January 31, 2024
ISLAMABAD – In the heart of Athens, Socrates grappled with the electorate’s limited understanding of voting. Despite his respect for democracy, he lamented its shortcomings, particularly the lack of education and rationality among voters. Believing voting to be an art requiring enlightenment, he tirelessly advocated for education as the cornerstone of democratic participation.
Today, Socrates’ view remains as relevant in the upcoming elections in Pakistan. Voting is an art, and citizens should prioritise political parties that in turn prioritise climate change mitigation and adaptation measures. Democratic setups move on public sentiment, and the best time to galvanise public support is around the time of the elections. Unfortunately, climate change remains a relatively low priority for the average voter in most places across the globe — seemingly less pressing than immediate economic concerns.
Pakistan’s many crises
There are several reasons — not least the floods and recurring environmental disasters that have struck the country in recent years — why climate action should be central to the election mandates of Pakistan’s political parties. In recent weeks, various mainstream parties have unveiled their manifestos, stressing upon economic revitalisation, human development, and structural reforms. Where these manifestos lack is a robust focus on climate action, despite pledges for a greener Pakistan.
For example, the PML-N, in its manifesto, lists various measures under the section, ‘Building a Climate Resilient Pakistan’, while the PPP has committed to a ‘Green New Deal: Climate Resilient Futures’. But where these proposals prioritise areas such as loss and damage funds, post-disaster planning, and establishing effective early warning systems, there is a significant lack of attention given to climate-displaced individuals, particularly indigenous communities, who often find themselves marginalised and unsupported in these circumstances.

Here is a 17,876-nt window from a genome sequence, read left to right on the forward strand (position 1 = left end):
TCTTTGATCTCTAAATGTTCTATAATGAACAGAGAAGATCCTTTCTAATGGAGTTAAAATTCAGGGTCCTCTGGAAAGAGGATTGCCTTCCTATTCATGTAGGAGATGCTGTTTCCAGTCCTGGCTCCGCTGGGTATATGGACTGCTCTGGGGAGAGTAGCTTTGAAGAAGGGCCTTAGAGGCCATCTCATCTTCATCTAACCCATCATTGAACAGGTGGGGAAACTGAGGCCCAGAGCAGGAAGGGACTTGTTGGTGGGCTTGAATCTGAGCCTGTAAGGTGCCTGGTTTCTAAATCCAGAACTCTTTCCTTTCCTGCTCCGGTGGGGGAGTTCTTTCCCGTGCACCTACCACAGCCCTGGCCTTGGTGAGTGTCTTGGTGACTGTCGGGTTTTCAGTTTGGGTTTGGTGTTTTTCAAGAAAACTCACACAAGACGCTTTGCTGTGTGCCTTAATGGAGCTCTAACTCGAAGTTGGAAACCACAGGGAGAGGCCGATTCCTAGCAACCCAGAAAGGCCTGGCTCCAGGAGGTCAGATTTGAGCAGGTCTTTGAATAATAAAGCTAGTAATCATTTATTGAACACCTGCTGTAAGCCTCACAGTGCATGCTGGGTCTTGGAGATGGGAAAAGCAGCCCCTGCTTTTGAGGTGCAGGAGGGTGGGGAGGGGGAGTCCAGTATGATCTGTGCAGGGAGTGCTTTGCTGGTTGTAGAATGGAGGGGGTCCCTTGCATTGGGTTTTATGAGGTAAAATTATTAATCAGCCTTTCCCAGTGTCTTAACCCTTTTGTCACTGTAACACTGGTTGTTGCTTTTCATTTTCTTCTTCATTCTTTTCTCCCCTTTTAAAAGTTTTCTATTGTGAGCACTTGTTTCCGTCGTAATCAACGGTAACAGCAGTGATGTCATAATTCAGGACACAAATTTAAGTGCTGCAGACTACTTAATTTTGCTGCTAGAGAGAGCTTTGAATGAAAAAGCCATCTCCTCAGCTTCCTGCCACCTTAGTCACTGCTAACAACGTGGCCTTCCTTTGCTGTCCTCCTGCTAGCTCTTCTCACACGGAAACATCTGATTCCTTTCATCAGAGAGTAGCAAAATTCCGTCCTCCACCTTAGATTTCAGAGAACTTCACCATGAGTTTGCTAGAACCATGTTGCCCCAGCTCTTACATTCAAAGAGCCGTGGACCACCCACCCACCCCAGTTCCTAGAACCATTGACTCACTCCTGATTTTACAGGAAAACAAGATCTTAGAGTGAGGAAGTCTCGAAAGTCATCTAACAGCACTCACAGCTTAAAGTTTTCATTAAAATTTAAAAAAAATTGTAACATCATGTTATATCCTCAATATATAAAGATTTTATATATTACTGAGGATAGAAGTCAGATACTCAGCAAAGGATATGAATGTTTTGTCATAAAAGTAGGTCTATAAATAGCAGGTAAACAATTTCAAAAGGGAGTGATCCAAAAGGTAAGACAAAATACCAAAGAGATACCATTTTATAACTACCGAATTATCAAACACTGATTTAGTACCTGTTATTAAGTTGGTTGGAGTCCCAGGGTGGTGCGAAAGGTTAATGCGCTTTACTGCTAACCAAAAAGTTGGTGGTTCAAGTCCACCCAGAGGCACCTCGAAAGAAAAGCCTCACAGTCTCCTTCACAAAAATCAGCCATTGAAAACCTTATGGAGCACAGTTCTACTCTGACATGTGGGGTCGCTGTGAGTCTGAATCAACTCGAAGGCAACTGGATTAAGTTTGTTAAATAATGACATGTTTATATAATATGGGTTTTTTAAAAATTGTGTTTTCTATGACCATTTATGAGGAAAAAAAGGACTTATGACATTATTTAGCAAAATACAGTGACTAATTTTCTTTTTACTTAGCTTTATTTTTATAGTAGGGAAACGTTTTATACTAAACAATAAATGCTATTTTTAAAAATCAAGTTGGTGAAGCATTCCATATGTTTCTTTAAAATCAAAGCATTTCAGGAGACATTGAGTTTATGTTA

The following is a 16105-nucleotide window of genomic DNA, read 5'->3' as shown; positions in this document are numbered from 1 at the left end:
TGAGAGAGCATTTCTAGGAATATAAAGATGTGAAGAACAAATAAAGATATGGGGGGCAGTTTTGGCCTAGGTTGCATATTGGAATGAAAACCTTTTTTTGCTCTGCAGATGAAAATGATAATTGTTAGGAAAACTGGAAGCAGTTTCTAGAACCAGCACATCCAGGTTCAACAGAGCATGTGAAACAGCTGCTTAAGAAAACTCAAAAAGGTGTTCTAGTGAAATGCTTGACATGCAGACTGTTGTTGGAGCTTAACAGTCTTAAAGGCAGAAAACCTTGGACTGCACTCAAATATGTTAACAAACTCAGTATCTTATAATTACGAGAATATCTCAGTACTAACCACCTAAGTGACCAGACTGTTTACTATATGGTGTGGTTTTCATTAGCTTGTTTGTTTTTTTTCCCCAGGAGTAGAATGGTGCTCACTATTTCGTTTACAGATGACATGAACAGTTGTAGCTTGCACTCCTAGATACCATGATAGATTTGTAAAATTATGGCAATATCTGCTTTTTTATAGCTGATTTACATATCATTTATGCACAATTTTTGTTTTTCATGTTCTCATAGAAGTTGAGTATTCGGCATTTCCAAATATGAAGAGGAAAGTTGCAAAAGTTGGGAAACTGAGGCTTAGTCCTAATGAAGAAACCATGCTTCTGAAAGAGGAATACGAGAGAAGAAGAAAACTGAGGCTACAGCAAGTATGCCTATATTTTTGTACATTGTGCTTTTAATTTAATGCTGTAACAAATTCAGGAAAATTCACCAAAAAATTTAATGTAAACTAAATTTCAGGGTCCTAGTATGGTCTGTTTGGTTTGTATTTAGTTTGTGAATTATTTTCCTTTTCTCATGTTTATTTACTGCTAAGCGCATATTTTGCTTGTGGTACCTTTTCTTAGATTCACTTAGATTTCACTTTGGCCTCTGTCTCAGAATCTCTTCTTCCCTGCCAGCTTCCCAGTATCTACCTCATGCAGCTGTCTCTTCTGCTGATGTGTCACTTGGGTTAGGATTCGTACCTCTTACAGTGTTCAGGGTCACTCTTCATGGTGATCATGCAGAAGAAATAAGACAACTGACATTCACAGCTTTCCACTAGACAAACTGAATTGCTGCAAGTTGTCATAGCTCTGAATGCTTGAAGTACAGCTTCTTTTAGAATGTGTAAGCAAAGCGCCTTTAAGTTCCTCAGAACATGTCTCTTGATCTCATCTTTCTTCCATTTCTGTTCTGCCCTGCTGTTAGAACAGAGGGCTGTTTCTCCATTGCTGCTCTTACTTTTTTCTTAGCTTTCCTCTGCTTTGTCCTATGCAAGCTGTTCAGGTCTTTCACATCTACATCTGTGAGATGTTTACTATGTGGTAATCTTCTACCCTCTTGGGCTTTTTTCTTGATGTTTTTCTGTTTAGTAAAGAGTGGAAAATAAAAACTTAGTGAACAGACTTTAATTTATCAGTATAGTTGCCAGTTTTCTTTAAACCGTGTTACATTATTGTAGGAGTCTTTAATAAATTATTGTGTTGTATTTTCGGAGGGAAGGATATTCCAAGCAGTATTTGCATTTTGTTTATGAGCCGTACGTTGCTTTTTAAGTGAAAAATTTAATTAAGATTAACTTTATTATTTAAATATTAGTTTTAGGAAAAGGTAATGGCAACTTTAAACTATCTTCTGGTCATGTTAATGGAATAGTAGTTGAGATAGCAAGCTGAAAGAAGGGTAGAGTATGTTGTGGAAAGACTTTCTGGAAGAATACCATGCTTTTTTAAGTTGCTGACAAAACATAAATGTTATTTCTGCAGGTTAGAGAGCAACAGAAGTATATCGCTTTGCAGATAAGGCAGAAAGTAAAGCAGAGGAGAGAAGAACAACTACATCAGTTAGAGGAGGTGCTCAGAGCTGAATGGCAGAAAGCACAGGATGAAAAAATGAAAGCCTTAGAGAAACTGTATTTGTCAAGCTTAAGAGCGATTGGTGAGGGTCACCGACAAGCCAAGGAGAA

Moreover, even as these political parties have promised to align with UN protocols on climate change policies, there has been insufficient attention given to the challenges faced by communities living in climate hotspots.
Climate change isn’t just about policy-making — it interacts with problems like hunger, poverty, and disease. These broader implications should be at the forefront of political promises, reflecting a comprehensive understanding of the climate crisis and its profound impact on communities.
In the northern mountainous regions, glacial floods pose a significant threat, while in the south, rising sea levels are compelling people to flee, inevitably becoming internally displaced persons (IDPs). Conservative estimates suggest that over 1.2 million individuals have already been displaced from their homes, and approximately 4.2 million acres of land has been submerged due to the rise in sea levels. Pakistan’s climate hotspots, where many poor and vulnerable communities reside, are witnessing a burgeoning climate refugee crisis as climate-induced disasters render life uninhabitable in these areas.
For example, the looming threat of rising sea levels along the coastal belt, notably in Keti Bunder, poses a significant risk of displacement and agricultural disruption. Small towns and villages have disappeared while many, such as Keti Bundar, are on the retreat.